Of course, since nearly all of us work in someone else’s household (someone else’s private enterprise, oikonomia), some of us quite literally, we, today, shrink from the full implications of Aristotle’s discussion. The framers of our Constitution did not. They understood that those engaged in the meaner sort of mechanical arts, farmers who tended another man’s crops, or tradesmen who used another man’s tools and worked in another man’s shop—they understood that these, too, were a kind of slave (literally any person who is subject to a despotic relationship).

The slave shares in his master’s life; the artisan is less closely connected with him, and only attains excellence in proportion as he becomes a slave. The meaner sort of mechanic has a special and separate slavery; and whereas the slave exists by nature, not so the shoemaker or other artisan.

Such are the relationships that prevail in any private enterprise. And, since nearly all of us work for all living, there is little need for us to be particularly embarrassed by them. All of us report to someone. All of us owe our employment to someone. All of us work in someone else’s private enterprise. The Greeks had a name for this relationship. They called it despotism. And they also had names for the parties in this relationship: master and slave.

We will have more to say about this relationship—so crucial to American history—later on. For the moment, I want us to recognize, as the framers of the Constitution recognized, how and why this relationship is absolutely essential for republican self-rule. Therefore, in an attempt to avoid any confusion, I am going to build upon the definition to which Aristotle called our attention above and, rather than referring to all workers as slaves, I am instead going to use the more general terms “worker” or “laborer” to refer to all of those who work in another person’s private enterprise.

To begin with, Aristotle calls attention to the obvious: a worker is a tool employed by another human being to achieve that other human being’s objectives. Or, as he put it in his Politics: “any human being that by nature belongs not to himself but to another is by nature a slave; and a human being belongs to another whenever, in spite of being a man, he is a piece of property, i.e., a tool having a separate existence and meant for action.” Again, we need not put on airs for one another here. Any of us who hold a mortgage, who have unsecured debt, who work out of necessity and not for love, and who were born to parents in a similar lot; in Aristotle’s view, we are workers, laborers, and slaves “by nature.” Or, if you prefer, we are tools in another man’s household.

Next, Aristotle establishes, once again, that this relationship of domination and submission, of master and slave, is everywhere evident in nature. Aristotle does not ask us to like or approve of these natural relationships between men and women, parents and children, employers and workers, masters and slaves. But nor does he want us to ignore them since, in his view, without them, there can be no res publica, no public space where citizens do not work for a living.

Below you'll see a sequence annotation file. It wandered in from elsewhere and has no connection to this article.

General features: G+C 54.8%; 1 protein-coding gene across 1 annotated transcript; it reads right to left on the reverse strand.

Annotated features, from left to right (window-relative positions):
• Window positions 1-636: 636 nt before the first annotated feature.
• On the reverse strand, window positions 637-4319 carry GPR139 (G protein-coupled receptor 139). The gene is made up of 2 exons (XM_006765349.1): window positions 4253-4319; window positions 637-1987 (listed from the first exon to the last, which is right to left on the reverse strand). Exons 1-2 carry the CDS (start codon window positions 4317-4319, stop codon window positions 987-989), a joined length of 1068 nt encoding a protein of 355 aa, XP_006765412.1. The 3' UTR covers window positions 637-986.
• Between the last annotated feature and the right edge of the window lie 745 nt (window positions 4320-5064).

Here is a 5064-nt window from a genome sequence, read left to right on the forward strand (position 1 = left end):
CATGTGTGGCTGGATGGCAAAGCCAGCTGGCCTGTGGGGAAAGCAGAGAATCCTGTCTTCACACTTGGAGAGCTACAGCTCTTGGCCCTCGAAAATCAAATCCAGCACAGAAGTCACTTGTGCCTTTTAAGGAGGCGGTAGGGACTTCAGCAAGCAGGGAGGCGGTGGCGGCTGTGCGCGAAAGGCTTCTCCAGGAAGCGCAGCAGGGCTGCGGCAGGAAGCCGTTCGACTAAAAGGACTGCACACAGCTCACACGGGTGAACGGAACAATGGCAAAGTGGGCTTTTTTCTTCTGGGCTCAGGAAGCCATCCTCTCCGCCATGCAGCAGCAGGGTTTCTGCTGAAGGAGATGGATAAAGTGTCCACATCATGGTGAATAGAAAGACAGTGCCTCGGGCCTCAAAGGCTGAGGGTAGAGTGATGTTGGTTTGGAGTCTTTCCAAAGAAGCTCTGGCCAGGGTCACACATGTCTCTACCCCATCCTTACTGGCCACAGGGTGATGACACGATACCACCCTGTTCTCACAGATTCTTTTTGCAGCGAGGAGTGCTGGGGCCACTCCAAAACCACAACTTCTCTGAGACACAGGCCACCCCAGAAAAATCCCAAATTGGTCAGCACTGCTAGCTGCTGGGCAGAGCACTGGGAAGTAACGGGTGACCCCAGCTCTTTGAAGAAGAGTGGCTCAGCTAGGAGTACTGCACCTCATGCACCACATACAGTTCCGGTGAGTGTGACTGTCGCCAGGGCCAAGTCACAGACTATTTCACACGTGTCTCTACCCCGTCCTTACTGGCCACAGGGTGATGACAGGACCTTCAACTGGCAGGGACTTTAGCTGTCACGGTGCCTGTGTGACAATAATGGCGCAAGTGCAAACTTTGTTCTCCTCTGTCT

After establishing the universality of the slave-master relationship in nature, Aristotle moves next to the purpose of the private enterprise based on such unequal relationships. And Aristotle’s first question is whether the acquisition of wealth is separate from or subject to the occupation of household management. In other words, as I manage my private enterprise am I simply trying to maintain my household, or do I aim to make it grow ever larger? And, if my aim is the continuous expansion of the household, the private enterprise, then am I any longer a household manager, or have I not become something else?

To answer this question, Aristotle first considers households that produce all that they consume and produce no more than they consume, which was a natural consideration not only in 4th century BCE Athens, but also for many independent farmers setting up homesteads on the frontier in 18th century CE America. Consuming something that the household did not produce was not only viewed a luxury, but a waste. And, in Aristotle’s view, “such a mode of acquisition is clearly given by nature herself to all her creatures, both at the time of their birth and when they are fully grown.”

Aristotle’s next question, is why? To what end has nature made the private household or private enterprise? Has nature made the private enterprise solely to reproduce itself? Or does it not have a higher calling?